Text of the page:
Grilling: Putting the turkey on the grill is the closest of all these methods to oven roasting. There are a few important differences though, and it does depend if you plan on rotisserie grilling your turkey. The typical oven is a closed space that holds in some of the humidity generated by the cooking bird. A grill is open and humidity escapes. So to catch the drippings of the turkey and keep those drippings from burning off you need a drip pan filled with water. The pan will catch the drippings and the water will keep them from burning. You can not have a fire directly under the pan though. This is not a problem because any turkey you grill needs to be grilled indirectly.
So you can catch the drippings and use them for making gravy, but what about the stuffing? If the turkey is simply placed on the grill it can be stuffed. If the turkey is going on a rotisserie spit, stuffing would be impossible. The motion of the bird as it turns will dislodge the stuffing. On thing that does work on a rotisserie is to thread onions, apples, or other solid and large items onto the skewer into body of the bird. These things will catch the flavor and cook along with the turkey. You can then use them to make up a stuffing.
Smoking: Use the same drip pan arrangement as grilling when smoking a turkey. Catch the drippings and make your gravy from them. When adding water to the drip pan always add boiling hot water. This will help maintain the smoker temperature and kill any bacteria that might fall into the pan. The thing you need to avoid is stuffing. Since smoking is done at a much lower temperature than grilling the chance that the stuffing will become contaminated from bacteria in the turkey is very high. While you can attempt to later cook that off, this just isn't a good idea. However you can add fruits and vegetables to the drip pan you are catching the drippings in. Since you will be adding boiling water periodically that will control the bacteria growth. These foods can then be used to flavor your stuffing.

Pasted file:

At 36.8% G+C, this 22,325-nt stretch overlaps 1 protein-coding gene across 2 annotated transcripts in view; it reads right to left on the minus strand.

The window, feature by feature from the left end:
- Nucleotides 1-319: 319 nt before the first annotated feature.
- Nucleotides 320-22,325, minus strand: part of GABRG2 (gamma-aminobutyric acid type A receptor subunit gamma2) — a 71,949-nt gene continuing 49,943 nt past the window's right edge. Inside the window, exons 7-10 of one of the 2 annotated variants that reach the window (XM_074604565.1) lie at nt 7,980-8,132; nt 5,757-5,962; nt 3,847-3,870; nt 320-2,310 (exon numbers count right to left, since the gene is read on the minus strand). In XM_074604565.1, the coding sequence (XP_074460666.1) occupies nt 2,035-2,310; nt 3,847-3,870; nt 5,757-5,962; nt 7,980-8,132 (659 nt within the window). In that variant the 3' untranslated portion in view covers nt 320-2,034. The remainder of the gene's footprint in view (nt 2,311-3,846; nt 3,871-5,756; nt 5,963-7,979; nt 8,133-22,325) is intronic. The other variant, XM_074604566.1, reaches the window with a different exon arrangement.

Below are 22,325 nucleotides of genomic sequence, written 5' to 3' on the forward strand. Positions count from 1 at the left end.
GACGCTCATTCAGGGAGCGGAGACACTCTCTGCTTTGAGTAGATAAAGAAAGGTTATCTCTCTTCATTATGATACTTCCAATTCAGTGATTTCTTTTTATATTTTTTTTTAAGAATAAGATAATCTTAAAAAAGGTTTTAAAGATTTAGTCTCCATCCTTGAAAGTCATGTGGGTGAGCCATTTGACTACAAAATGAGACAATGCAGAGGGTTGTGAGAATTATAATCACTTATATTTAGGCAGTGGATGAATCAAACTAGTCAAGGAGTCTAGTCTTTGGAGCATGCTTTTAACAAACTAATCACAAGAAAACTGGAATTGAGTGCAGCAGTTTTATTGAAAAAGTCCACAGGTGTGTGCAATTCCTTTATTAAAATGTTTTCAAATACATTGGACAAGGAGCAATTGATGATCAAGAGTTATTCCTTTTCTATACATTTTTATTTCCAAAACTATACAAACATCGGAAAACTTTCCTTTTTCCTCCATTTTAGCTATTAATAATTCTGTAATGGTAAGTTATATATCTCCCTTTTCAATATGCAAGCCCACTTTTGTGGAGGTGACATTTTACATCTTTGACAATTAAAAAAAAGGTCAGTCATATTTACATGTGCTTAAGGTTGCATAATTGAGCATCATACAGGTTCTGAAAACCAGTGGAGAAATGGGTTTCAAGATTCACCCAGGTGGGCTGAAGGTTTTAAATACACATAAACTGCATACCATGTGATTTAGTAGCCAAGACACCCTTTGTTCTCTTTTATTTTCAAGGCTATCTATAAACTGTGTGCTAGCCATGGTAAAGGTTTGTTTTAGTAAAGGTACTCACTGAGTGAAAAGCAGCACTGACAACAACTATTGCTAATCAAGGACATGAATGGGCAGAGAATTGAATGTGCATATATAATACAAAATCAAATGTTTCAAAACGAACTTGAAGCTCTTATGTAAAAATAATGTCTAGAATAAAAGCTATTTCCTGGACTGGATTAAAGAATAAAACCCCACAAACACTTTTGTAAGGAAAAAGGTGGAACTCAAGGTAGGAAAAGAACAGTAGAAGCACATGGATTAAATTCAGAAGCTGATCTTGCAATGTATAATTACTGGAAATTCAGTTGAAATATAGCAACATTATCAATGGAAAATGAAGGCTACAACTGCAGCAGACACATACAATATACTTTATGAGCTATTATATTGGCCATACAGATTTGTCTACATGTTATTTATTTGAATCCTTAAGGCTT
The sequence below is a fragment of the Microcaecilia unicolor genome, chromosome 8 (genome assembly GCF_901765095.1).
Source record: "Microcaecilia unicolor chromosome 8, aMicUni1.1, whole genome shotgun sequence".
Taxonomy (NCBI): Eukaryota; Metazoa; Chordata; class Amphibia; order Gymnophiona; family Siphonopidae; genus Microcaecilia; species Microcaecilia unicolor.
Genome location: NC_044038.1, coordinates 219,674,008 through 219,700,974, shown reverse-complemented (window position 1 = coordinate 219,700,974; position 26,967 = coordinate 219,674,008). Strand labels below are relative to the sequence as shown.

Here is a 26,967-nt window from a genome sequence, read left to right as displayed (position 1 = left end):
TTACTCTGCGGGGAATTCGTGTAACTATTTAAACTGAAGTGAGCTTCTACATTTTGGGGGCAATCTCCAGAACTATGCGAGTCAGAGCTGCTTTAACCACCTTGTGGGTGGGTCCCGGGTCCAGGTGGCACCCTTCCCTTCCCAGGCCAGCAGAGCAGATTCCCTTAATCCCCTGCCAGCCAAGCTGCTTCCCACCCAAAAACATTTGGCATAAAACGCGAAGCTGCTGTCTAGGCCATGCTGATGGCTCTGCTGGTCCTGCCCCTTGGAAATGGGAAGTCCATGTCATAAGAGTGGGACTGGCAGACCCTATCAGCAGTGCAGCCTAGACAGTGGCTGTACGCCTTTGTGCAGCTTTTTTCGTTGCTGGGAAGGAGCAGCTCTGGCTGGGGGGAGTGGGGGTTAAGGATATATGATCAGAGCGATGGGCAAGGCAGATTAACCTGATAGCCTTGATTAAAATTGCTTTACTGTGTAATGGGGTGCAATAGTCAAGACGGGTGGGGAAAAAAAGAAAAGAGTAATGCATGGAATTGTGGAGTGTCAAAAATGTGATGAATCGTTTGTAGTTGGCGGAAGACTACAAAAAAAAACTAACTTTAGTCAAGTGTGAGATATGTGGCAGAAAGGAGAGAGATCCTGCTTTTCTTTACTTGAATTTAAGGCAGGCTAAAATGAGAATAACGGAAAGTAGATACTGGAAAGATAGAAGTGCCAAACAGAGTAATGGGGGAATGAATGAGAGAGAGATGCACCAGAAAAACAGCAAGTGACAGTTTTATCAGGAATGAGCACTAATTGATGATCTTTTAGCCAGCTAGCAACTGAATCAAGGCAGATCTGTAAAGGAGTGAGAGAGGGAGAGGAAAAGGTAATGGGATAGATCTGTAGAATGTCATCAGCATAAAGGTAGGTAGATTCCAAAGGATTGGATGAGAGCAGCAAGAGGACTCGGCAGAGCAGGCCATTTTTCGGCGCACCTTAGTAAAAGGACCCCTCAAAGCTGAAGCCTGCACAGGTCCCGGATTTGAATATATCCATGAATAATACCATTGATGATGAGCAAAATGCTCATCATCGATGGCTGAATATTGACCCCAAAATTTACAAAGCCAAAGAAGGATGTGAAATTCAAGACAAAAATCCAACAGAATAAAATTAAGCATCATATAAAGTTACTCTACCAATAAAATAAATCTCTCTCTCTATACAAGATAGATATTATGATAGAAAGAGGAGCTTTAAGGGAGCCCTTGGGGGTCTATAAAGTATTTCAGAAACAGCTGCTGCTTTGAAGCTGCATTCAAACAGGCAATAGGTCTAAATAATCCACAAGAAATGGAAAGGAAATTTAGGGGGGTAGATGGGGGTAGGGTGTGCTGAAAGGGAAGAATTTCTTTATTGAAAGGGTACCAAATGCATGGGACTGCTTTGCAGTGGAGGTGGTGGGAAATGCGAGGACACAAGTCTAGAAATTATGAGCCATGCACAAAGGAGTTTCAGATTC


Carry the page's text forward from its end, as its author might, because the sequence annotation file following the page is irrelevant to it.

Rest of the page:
Frying: Deep frying your turkey doesn't give you a lot of options for making stuffing or gravy. If you stuffed the bird you would end up with oil soaked goo that you really wouldn't want to eat. You also can't get any drippings to make gravy with. With a fried turkey you are just going to have to make these side dishes on the side.
This brings me to the final point that is one of the secrets of all great cooking. Regardless of the method you choose to cook your turkey I am betting you will be using some kind of flavoring like a rub, marinade, brine, etc. The flavors you use to season your turkey should also be the flavorings you use in your stuffing and gravy. After all that's why people stuff turkeys and use the drippings to make gravy. This passes on the turkey flavor to the dishes you'll be serving up on the side. So, for instance you decide to use a dry rub on your turkey, make up plenty of the rub and add it to the gravy and the stuffing you plan to make. This gives you a consistent set of flavors that will tie the meal together.
And lastly, don't forget the Sweet Potatoes